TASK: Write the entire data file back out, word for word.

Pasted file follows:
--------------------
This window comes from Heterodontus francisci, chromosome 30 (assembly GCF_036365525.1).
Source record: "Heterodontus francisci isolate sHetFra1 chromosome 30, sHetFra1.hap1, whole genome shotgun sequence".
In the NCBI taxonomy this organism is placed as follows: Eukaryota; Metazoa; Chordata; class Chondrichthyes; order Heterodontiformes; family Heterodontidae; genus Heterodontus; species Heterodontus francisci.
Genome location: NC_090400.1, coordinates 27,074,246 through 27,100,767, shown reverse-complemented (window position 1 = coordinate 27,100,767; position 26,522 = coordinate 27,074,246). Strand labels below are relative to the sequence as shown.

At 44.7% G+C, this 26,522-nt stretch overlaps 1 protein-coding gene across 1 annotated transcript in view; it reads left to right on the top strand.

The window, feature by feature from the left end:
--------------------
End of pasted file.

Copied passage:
This window comes from Heterodontus francisci, chromosome 30 (assembly GCF_036365525.1).
Source record: "Heterodontus francisci isolate sHetFra1 chromosome 30, sHetFra1.hap1, whole genome shotgun sequence".
In the NCBI taxonomy this organism is placed as follows: Eukaryota; Metazoa; Chordata; class Chondrichthyes; order Heterodontiformes; family Heterodontidae; genus Heterodontus; species Heterodontus francisci.
Genome location: NC_090400.1, coordinates 27,074,246 through 27,100,767, shown reverse-complemented (window position 1 = coordinate 27,100,767; position 26,522 = coordinate 27,074,246). Strand labels below are relative to the sequence as shown.

At 44.7% G+C, this 26,522-nt stretch overlaps 1 protein-coding gene across 1 annotated transcript in view; it reads left to right on the top strand.

The window, feature by feature from the left end: